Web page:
Holocaust Survivor Ralph Rehbock Reflects on
Kristallnacht, November 9 – 10, 1938
Each year on the anniversary of Kristallnacht—the first wide-scale, violent assault against Jews in Nazi Germany—I feel a need to highlight acts of strength and courage that took place amongst the hatred and violence of 79 years ago. And as I view our world today, I am more aware than ever of the need to celebrate Upstanders whose choices to fight injustice offer evidence that compassion and bravery exist, even during dark times.
Without the assistance of these five extraordinary Upstanders, my story would have had a different ending.
1. Cousin Max
By the spring of 1938, the intensifying pace of policies against the Jews prompted my mother and father to make arrangements to leave our home in Gotha, Germany—not an easy task. We, and so many others like us, made contact with family members in the United States. Some of my parents’ contacts were not willing to help. But my mother’s cousin Max wrote the affidavit accepting legal responsibility for our financial support, allowing our family to be admitted to the United States.
Once we had all our documents in order, the American Consulate in Berlin scheduled us for an appointment on November 10, 1938, to receive our visas. Not wanting to be late we arrived in Berlin two days early, never expecting the wave of destruction that would be unleashed against the Jewish community.
2. The House-Sitter
During the evening of November 9, we watched from our hotel window as the synagogue across the street was destroyed by fire, one of 267 synagogues that would be burned down that night. With cooperation from the local population, Nazis smashed windows, vandalized storefronts, and murdered 91 men – my uncle being one of them. The Nazis also arrested 30,000 Jewish men between the ages of 16 and 60 and sent them to concentration camps. Back at our home in Gotha the Gestapo came to arrest my father, but a young Jewish woman who was housesitting told them she did not know where he was, and they left in disgust. The denial was part of a pre-arranged plan between my father and her to call him if anything should go wrong. The next evening we received a telephone call at the hotel, “The English lesson has been cancelled,” she said simply. It was a code to not come home, and he never did again.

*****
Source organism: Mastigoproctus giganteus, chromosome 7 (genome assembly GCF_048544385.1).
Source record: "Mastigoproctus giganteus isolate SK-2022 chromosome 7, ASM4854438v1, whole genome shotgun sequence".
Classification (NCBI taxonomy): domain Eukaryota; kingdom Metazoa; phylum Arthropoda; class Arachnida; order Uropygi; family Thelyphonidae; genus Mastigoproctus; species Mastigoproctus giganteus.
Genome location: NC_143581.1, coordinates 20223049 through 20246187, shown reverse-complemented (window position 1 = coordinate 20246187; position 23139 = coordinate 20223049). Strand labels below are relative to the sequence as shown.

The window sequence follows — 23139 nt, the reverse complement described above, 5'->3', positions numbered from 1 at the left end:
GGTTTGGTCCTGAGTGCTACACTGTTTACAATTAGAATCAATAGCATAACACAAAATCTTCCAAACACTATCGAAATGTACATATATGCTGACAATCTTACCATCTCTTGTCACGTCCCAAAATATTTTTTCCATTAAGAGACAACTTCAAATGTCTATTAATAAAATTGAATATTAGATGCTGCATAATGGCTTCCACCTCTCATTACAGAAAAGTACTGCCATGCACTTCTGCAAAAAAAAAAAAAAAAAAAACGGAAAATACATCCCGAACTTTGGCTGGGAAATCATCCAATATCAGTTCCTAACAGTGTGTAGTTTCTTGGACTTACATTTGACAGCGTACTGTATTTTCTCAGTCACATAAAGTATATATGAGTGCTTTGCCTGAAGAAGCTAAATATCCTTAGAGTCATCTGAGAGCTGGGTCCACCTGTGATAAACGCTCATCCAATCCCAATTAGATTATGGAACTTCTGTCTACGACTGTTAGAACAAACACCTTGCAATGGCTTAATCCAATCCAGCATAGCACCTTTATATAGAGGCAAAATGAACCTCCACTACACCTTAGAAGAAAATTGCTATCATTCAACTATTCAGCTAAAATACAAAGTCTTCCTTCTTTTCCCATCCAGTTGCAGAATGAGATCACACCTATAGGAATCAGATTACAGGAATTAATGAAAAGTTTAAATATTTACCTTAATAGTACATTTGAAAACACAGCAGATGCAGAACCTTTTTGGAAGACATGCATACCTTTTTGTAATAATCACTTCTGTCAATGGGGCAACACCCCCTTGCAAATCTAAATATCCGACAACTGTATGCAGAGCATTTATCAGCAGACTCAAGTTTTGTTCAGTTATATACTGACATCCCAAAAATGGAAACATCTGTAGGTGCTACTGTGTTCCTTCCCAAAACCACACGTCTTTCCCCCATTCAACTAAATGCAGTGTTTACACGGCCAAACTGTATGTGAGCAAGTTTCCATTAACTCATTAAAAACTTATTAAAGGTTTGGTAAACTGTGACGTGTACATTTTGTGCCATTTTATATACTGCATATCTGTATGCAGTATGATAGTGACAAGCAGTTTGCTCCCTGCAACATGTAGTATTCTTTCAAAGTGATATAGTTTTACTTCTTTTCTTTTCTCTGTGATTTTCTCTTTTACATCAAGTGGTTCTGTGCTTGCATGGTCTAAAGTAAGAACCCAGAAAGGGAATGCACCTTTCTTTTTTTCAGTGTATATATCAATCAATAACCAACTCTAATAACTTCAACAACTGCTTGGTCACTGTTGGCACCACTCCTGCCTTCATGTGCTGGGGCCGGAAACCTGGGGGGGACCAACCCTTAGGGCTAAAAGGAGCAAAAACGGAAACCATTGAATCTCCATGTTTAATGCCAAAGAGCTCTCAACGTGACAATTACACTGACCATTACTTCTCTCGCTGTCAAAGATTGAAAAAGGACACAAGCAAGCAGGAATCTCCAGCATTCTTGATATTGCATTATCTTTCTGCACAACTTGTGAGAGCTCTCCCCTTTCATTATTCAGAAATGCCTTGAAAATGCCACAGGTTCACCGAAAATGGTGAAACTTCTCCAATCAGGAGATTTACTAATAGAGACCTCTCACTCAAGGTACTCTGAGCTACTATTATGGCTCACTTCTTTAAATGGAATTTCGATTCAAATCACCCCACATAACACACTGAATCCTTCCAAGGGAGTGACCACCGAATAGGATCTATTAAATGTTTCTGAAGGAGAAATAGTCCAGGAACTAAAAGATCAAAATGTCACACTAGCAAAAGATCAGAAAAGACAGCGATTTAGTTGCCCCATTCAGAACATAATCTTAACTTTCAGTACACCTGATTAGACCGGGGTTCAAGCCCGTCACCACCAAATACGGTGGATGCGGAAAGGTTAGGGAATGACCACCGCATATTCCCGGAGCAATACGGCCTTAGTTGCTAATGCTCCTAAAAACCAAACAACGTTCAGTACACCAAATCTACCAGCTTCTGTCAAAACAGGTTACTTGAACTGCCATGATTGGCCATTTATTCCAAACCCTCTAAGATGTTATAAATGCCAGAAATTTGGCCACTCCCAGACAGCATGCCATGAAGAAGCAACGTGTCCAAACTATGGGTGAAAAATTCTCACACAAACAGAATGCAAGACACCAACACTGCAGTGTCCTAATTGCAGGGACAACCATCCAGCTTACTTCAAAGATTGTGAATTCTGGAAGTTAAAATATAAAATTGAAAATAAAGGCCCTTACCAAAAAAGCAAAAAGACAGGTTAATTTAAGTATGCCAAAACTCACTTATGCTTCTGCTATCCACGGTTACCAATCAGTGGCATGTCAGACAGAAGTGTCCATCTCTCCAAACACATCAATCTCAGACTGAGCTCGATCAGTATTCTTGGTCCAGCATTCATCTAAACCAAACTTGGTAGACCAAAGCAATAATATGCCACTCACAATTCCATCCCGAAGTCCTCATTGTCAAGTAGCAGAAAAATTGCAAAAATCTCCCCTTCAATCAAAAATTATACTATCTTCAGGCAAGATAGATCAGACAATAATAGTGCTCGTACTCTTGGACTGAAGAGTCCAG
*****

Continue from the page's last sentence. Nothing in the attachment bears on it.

3. The Marine
On November 10 we went to our American Consulate appointment but delays required us to wait and return on the 11th. We did, only to find the Consulate closed for Armistice Day, the holiday we now call Veterans Day. A Marine guard standing at the gates, compassionate to the calls for help, tracked down the Consul General in town.
4. The Consul General
Despite the holiday, the Consul General ran to his office to complete our visas and the visas of many other Jews waiting outside the gates that day. His signature meant our freedom.
5. The Stranger
My mother and I traveled to the Dutch-Holland border where all Jews were forced off the train. For reasons still unknown, and with all the suspense of an old noir film, a Dutch man tapped my mother on the shoulder, and quietly separated us from the other Jews. His signal to us, a slight tip of his hat, told us to run, jump the track, and board another train to safety in Holland. From Holland, we went to England where we were joined by my father, and on December 15, 1938, we left for the United States, arriving on December 22.
We have a shared responsibility to each other. We have the moral capacity to take a stand for humanity. We have the power, through actions both big and small, to become Upstanders – to defend against those who attack others on the basis of race or religion; to unite against antisemitism and all forms of bigotry; and to reaffirm our commitment to the fundamental rights and dignity of every human being.
Sometimes, the simplest of actions—a phone call or even the tip of a hat—can make the biggest difference in lives of others.
When Ralph Rehbock was born on July 11, 1934, in Gotha, Germany, the Nazis already had been ruling the country for more than a year. Antisemitism was growing and daily life was becoming harder and harder for Jewish people.
In December 1938, after synagogues were burned and Jewish businesses destroyed the previous month during “Kristallnacht,” Ralph and his family fled to America. Thanks to this decision, the family escaped death in Germany.
Ralph is an active member of the community, serving as Vice President and Executive Committee member at Illinois Holocaust Museum & Education Center. Ralph continues to speak extensively at the local and state level about his experiences and lessons of the Holocaust. www.ilholocaustmuseum.org